May Sarton (1912-1995)
Born in Belgium in 1912, she moved to the U.S. with her parents when she was three. Upon her death in 1995, Sarton had written 53 books. Though she might be most known for her novels and journals, she published 17 books of poetry. She also created two children’s books, a play and a number of screenplays. Her first volume of poetry, Encounter, was published 1937, when she was studying acting. Remarkably, her Journal of a Solitude, has never gone out of print since it was published in 1973. Sarton left instructions upon her death that her estate should provide scholarships for poets and historians of science (in her honor of her father). The fund is administered under the auspices of the American Academy of Arts and Sciences, of which she was a member.
This lazy prince of tennis balls and lutes,
Marvelous redhead who could eat and have his cake,
Collector of hot jazz, Japanese prints, rare books,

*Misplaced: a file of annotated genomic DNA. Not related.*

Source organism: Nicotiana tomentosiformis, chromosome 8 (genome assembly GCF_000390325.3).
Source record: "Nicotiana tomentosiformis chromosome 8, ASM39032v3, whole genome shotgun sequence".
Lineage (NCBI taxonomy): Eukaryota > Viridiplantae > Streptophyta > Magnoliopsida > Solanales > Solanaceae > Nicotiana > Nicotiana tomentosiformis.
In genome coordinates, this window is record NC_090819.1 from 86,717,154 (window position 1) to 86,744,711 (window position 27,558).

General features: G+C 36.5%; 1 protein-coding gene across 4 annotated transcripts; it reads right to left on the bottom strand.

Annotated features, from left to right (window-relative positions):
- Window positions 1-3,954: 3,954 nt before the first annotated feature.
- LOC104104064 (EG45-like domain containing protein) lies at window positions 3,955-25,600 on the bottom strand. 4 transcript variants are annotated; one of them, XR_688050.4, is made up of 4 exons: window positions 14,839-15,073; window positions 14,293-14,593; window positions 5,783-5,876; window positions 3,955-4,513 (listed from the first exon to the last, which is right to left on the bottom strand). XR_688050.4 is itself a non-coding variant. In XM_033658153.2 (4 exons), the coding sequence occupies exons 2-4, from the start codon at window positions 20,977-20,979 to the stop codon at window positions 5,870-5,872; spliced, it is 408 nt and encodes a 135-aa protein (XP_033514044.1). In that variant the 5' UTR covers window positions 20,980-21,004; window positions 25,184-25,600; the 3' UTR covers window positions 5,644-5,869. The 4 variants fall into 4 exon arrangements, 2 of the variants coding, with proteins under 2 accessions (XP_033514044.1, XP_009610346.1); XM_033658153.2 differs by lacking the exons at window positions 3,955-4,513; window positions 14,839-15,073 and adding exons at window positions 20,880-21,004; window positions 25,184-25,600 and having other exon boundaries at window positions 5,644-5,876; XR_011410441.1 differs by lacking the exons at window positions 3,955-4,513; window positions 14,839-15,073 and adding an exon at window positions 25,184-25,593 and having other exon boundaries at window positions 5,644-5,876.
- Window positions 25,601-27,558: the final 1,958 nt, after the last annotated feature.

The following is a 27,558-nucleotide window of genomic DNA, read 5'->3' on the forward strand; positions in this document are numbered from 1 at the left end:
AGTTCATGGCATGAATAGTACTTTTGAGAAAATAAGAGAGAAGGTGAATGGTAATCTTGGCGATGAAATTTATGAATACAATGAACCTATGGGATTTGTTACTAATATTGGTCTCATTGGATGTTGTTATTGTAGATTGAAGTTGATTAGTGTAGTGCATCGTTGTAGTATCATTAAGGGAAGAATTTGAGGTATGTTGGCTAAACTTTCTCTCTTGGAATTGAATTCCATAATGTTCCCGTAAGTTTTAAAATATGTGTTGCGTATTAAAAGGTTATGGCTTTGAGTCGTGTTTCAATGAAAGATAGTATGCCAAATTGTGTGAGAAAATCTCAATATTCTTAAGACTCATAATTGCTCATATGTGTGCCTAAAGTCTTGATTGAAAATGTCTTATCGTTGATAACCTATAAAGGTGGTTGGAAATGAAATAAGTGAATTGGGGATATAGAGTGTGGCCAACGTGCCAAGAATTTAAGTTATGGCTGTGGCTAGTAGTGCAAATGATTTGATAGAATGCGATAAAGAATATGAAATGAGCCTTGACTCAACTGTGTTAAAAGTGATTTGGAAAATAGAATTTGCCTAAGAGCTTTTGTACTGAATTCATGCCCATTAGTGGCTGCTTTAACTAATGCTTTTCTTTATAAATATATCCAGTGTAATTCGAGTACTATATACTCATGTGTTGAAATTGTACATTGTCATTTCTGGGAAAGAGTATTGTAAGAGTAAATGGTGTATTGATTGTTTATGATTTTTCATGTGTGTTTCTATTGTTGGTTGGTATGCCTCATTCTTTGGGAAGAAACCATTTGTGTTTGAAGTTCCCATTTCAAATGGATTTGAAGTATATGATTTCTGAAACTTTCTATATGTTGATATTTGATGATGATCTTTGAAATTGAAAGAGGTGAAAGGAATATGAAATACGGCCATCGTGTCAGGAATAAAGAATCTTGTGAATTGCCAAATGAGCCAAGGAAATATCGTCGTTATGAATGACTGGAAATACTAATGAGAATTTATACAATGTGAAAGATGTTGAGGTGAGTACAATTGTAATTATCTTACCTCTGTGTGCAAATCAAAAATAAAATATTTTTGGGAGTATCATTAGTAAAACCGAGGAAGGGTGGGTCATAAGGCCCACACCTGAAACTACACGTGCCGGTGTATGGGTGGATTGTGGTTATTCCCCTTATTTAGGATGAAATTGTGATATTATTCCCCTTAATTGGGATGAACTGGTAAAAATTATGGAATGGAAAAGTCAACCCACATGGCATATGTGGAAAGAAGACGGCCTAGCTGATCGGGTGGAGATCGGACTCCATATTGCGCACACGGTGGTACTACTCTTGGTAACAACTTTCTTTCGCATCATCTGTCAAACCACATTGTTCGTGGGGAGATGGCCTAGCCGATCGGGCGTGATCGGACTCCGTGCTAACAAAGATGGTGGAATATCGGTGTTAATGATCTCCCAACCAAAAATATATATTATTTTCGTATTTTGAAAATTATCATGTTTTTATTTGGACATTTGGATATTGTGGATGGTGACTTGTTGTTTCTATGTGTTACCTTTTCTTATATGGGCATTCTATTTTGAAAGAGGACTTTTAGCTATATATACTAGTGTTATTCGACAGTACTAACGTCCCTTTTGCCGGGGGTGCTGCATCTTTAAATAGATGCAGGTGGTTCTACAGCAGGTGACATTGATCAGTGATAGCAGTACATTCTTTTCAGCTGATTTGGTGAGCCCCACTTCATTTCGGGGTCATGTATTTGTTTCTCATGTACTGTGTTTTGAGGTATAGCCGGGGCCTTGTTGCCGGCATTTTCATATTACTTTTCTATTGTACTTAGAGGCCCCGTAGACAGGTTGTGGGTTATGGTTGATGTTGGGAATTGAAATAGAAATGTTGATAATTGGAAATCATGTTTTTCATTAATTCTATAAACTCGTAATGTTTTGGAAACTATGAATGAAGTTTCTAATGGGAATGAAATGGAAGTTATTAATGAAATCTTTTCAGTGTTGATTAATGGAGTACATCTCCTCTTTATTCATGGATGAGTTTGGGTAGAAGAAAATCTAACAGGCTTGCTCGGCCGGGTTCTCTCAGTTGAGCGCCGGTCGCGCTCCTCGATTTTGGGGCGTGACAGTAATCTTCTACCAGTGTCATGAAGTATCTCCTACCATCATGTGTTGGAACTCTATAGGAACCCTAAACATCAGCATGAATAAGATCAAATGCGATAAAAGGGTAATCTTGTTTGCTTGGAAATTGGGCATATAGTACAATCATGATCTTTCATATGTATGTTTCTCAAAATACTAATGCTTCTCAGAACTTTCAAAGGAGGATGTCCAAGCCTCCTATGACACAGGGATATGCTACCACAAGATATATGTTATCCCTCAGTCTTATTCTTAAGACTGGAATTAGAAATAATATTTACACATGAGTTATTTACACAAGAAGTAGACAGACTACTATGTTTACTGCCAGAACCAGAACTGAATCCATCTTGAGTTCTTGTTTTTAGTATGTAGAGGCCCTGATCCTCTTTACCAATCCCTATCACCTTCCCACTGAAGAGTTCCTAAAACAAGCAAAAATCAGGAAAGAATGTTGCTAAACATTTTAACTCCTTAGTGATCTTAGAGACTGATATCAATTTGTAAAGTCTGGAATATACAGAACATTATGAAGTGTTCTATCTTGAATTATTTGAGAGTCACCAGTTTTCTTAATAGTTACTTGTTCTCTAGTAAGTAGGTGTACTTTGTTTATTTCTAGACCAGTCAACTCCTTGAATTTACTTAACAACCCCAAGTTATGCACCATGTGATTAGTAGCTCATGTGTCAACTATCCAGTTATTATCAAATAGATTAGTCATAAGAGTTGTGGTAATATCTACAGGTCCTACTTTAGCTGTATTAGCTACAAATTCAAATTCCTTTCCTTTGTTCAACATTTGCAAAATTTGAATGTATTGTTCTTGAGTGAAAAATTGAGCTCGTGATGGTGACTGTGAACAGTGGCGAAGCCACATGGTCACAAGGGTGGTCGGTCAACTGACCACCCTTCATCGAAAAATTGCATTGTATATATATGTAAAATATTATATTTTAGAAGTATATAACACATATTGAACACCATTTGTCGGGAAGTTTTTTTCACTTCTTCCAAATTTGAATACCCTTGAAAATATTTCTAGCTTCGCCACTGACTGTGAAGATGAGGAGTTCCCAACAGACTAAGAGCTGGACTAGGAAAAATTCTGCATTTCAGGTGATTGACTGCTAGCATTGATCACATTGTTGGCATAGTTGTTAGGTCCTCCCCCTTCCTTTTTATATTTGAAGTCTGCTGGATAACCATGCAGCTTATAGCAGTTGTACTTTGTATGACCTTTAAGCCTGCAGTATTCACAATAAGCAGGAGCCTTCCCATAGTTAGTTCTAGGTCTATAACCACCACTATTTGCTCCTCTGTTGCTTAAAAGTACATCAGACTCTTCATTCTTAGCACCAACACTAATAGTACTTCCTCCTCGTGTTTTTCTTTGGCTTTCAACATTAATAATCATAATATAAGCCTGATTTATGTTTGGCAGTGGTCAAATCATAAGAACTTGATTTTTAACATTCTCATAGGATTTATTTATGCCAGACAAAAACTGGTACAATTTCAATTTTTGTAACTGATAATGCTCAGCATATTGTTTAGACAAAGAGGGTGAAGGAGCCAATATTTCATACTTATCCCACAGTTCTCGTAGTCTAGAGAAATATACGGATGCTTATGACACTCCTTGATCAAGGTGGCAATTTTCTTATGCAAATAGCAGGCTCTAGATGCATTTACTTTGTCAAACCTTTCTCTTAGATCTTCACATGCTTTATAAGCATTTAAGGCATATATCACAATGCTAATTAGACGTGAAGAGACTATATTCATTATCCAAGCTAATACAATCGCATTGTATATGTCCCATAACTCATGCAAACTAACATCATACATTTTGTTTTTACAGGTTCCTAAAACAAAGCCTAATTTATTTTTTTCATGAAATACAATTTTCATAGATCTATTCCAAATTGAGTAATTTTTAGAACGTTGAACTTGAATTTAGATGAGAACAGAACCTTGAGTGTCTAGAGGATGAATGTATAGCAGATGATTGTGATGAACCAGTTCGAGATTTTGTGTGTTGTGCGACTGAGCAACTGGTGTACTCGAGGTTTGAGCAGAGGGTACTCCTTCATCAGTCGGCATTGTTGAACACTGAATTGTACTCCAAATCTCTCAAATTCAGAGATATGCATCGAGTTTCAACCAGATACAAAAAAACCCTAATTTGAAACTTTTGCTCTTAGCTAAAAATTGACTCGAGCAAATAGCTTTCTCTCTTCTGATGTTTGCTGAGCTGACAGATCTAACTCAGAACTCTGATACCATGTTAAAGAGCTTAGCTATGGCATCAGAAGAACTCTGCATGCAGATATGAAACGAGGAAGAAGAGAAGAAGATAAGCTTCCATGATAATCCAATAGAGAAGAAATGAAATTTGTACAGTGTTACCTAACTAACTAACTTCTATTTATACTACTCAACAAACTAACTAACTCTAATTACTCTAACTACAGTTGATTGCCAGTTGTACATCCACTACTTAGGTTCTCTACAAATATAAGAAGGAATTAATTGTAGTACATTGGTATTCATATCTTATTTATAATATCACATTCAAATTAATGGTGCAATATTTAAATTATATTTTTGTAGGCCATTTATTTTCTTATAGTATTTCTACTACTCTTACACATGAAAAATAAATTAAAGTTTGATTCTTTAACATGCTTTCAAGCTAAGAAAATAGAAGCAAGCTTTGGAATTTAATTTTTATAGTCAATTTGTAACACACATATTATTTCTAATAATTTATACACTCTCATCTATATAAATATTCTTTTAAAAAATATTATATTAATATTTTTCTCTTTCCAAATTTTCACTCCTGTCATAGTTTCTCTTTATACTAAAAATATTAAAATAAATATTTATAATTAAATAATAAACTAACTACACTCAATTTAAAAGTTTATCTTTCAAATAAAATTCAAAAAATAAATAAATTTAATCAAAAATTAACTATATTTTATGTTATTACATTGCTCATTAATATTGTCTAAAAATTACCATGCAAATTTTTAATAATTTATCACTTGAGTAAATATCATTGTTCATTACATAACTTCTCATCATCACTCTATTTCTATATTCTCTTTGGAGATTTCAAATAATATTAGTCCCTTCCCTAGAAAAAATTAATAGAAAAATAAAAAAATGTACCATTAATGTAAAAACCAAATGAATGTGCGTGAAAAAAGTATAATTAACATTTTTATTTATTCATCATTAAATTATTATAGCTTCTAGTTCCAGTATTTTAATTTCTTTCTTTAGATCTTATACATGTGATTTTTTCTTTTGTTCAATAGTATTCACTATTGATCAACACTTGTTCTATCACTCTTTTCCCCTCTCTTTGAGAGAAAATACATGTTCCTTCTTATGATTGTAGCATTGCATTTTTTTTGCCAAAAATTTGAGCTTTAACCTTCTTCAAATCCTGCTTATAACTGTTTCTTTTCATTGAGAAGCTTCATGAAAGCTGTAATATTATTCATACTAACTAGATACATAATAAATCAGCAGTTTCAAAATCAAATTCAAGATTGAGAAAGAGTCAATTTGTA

The charming winner who takes all for the game’s sake,
Is now disciplined, changed, and wrung into a man.
For war’s sake, in six months, this can be done.
Now he is groomed and cared for like a fighting cock,
His blood enriched, his athlete’s nerve refined
In crucibles of tension to be electric under shock,
His intellect composed for action and designed
To map a bomber’s passage to Berlin by stars,
Precision’s instrument that neither doubts nor fears.
This can be done in six months. Take a marvelous boy
And knead him into manhood for destruction’s joy.
This can be done in six months, but we never tried
Until we needed the lute player’s sweet lifeblood.
O the composed mind and the electric nerve
Were never trained like this to build, to love, to serve.
Look at him now and swear by every bomb he will release,
This shall be done. This shall be better done in peace!